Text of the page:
Partial Solar Eclipse
In October the Sun-Earth-Moon system offered two eclipses. There was a total Lunar eclipse on October 8 in which the Moon passed through Earth's shadow. Unfortunately, that event was clouded out at Warren Wilson College. About two weeks later, as the Moon swung around the other side of the Earth, it passed between the Earth and the Sun and partially blocked out the Sun to produce a partial Solar eclipse that was visible from the Blue Ridge Parkway on October 23 during Fall Break. In the telephoto image of the Sun at left, we see the Sun with a piece "cut-out". The cut-out part is a silhouette of the Moon. The Moon appears black because the very intense Sun is on the far side of the Moon, and there is very little light bouncing from the Earth to light up the Moon.
The photograph was taken through a small telescope that was equipped with a very dark special solar filter. NEVER LOOK AT THE SUN - ESPECIALLY THROUGH A TELESCOPE - WITHOUT THE SPECIAL FILTER!
We also see a very large sunspot group near the center of the
Sun's image. The largest sunspot in this group is larger
than the diameter of Jupiter, about 10 times the diameter of
the Earth. More about Sunspots in a later Physics
Photo. Click on the image above to see a larger image.
This eclipse began about 45 minutes before sunset. The
was very clear all day, but a bank of clouds appeared in the
west and blocked out the Sun before the Moon got half way
across and before the Sun set below the horizon. The
animation at right shows the progress until the clouds rolled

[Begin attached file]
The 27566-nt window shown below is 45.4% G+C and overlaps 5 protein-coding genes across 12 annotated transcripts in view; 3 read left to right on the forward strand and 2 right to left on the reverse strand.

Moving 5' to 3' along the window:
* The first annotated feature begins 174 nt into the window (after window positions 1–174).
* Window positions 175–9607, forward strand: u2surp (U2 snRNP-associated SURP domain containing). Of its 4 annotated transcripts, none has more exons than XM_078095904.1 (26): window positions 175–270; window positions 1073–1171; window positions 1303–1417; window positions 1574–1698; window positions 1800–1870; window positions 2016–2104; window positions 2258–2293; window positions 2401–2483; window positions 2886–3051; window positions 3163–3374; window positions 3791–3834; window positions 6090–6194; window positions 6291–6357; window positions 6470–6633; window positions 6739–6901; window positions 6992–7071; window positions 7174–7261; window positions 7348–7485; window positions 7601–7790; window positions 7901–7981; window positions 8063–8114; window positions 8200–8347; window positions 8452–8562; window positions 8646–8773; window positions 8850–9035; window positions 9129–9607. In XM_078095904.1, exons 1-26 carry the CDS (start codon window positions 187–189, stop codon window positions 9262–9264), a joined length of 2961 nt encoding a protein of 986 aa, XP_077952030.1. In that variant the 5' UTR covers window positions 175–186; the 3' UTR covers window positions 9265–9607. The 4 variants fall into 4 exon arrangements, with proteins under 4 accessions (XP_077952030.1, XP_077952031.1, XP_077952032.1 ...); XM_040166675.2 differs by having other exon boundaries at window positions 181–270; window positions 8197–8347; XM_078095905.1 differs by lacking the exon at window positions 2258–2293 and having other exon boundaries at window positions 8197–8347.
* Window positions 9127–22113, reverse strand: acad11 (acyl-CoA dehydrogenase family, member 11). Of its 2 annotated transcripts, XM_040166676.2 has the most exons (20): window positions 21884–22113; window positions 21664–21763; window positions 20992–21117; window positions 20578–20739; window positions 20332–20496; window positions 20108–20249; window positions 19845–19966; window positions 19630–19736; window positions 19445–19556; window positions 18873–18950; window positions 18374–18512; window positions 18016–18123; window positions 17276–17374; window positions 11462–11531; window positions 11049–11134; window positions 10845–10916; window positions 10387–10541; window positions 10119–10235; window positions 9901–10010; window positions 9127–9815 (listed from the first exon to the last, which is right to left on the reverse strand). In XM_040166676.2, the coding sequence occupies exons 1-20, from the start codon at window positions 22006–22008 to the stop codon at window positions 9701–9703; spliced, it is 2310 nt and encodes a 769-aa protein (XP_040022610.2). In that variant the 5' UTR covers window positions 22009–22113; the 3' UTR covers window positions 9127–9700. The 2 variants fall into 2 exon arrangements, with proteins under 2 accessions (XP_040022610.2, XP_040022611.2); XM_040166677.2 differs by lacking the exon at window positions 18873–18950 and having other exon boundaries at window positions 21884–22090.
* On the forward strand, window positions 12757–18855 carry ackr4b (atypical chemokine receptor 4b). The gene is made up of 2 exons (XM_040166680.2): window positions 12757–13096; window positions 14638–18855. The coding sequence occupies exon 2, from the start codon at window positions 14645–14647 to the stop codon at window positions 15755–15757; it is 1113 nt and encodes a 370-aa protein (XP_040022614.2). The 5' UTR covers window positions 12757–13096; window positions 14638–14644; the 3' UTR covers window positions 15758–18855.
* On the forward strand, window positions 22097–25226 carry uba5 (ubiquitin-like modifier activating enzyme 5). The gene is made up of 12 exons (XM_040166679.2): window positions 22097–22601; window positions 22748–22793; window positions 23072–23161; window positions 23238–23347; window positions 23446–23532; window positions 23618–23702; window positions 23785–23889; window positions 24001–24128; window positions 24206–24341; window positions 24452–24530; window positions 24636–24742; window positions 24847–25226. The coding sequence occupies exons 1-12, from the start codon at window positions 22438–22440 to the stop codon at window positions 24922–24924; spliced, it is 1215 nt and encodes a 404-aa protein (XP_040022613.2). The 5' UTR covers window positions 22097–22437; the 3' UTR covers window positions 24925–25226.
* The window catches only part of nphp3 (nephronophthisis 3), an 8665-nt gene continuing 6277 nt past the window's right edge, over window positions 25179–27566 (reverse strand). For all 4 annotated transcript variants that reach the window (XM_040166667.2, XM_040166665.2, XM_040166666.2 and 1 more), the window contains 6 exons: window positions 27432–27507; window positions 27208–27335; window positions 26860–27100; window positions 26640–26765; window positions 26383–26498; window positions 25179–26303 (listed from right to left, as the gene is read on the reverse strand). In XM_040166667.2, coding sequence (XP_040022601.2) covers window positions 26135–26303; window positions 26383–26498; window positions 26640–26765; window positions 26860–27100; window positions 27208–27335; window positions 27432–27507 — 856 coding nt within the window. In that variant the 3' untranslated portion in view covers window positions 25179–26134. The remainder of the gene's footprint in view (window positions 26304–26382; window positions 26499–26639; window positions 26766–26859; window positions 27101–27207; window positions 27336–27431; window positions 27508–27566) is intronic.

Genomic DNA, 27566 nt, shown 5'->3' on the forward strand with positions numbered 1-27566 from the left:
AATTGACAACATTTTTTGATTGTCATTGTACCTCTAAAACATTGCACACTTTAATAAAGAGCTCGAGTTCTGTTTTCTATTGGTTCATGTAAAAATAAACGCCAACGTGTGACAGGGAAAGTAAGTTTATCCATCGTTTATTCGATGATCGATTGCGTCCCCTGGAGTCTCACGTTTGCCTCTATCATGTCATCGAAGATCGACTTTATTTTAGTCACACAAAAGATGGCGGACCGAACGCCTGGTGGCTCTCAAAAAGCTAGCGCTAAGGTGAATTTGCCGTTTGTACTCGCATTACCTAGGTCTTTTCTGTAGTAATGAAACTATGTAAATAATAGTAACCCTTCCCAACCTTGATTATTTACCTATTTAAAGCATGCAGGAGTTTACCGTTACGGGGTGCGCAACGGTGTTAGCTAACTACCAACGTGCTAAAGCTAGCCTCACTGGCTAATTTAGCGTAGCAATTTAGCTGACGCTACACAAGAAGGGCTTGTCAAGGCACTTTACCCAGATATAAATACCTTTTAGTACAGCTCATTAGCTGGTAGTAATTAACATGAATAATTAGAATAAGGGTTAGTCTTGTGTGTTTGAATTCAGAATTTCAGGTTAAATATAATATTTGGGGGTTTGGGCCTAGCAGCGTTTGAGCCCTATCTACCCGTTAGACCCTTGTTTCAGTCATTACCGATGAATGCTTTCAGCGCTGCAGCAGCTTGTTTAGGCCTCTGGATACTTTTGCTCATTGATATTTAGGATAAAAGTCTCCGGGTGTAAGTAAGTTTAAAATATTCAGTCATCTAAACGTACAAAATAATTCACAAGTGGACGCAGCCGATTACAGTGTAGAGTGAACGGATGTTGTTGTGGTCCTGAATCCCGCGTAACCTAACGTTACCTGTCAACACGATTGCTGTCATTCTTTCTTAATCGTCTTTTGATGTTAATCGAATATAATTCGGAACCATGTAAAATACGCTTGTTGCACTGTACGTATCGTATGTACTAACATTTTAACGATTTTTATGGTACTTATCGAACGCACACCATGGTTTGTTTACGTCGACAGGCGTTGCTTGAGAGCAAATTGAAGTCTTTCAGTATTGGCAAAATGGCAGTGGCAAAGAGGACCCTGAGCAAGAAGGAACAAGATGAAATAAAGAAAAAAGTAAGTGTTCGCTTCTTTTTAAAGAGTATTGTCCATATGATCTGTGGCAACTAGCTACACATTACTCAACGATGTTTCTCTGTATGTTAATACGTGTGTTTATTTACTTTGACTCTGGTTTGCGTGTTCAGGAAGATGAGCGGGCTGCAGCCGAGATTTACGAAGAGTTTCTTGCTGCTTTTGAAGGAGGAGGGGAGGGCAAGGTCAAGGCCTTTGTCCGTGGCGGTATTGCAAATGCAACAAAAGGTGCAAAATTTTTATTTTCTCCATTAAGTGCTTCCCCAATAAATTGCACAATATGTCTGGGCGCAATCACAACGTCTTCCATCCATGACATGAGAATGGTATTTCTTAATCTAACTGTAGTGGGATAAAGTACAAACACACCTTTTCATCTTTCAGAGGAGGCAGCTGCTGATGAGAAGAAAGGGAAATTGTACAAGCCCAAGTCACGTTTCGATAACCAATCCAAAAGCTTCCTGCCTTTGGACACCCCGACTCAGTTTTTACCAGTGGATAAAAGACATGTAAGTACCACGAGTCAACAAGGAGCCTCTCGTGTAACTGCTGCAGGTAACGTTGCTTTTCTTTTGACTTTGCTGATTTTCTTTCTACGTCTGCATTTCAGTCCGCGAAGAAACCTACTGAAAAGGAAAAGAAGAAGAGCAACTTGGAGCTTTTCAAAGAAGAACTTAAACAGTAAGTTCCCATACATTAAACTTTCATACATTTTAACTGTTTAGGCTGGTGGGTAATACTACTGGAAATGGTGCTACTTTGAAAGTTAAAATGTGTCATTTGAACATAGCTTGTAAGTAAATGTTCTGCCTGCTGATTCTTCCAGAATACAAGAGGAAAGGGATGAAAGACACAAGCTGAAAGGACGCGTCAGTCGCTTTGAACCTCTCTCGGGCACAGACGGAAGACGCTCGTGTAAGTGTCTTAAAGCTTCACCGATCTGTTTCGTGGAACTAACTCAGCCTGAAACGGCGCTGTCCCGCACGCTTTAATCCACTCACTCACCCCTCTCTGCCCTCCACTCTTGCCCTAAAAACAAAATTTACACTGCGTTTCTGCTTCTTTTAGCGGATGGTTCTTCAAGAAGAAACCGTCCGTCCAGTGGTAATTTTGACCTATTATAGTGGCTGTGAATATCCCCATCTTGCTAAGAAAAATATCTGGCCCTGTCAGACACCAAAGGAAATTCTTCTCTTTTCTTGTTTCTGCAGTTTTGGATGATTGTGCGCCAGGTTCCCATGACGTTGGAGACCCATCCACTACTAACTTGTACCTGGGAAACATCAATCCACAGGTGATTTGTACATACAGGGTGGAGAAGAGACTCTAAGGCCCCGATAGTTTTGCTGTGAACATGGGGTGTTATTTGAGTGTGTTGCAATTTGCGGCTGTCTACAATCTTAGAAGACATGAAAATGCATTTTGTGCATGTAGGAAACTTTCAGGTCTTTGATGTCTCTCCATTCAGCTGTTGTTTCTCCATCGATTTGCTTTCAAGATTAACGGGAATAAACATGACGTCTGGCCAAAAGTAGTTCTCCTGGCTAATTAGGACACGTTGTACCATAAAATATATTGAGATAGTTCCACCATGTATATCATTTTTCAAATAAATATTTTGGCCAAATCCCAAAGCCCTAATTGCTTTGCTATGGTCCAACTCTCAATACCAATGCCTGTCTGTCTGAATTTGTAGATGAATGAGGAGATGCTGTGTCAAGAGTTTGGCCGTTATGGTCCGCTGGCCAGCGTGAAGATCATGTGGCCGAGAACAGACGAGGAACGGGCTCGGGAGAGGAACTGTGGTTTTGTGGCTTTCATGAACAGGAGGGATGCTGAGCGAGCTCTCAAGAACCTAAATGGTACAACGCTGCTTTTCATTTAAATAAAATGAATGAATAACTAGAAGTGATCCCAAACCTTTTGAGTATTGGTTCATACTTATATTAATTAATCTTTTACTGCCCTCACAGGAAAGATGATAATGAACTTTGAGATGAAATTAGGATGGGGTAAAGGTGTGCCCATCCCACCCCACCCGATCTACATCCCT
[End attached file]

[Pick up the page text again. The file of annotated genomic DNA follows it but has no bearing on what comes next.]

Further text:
in. The Moon slowly advances across the face of the Sun
during the 20 minutes of visibility.
Even though the Moon is smaller than the Earth, the Moon is
so close to us that occasionally the Moon crosses the center
of the Sun and completely blocks out the Sun giving several
minutes of near darkness in the middle of the day. Such
an event is a total solar eclipse - a very rare event
at any given point on the Earth. On August 21, 2017, a
total solar eclipse will pass coast-to-coast along a narrow
path through the United States coming through parts of Western
North Carolina - very close to Warren Wilson College. Click
here to see a map. I will probably travel to
Nebraska to view that eclipse where the weather is much more
likely to be favorable. I strongly urge readers of this
page to make a serious effort to travel to see a total solar
eclipse in their lifetimes. It is truly a remarkable
experience when the Sun is totally blocked out and the only
light comes from the delicate corona that is invisible in the
bright Sun because it is millions of times less bright.
Physics Photo of the Week is published weekly during the academic year on Fridays by the Warren Wilson College Physics Department. These photos feature interesting phenomena in the world around us. Students, faculty, and others are invited to submit digital (or film) photographs for publication and explanation. Atmospheric phenomena are especially welcome. Please send any photos to email@example.com.
All photos and discussions are copyright by Donald Collins or by the person credited for the photo and/or discussion. These photos and discussions may be used for private individual use or educational use. Any commercial use without written permission of the photoprovider is forbidden.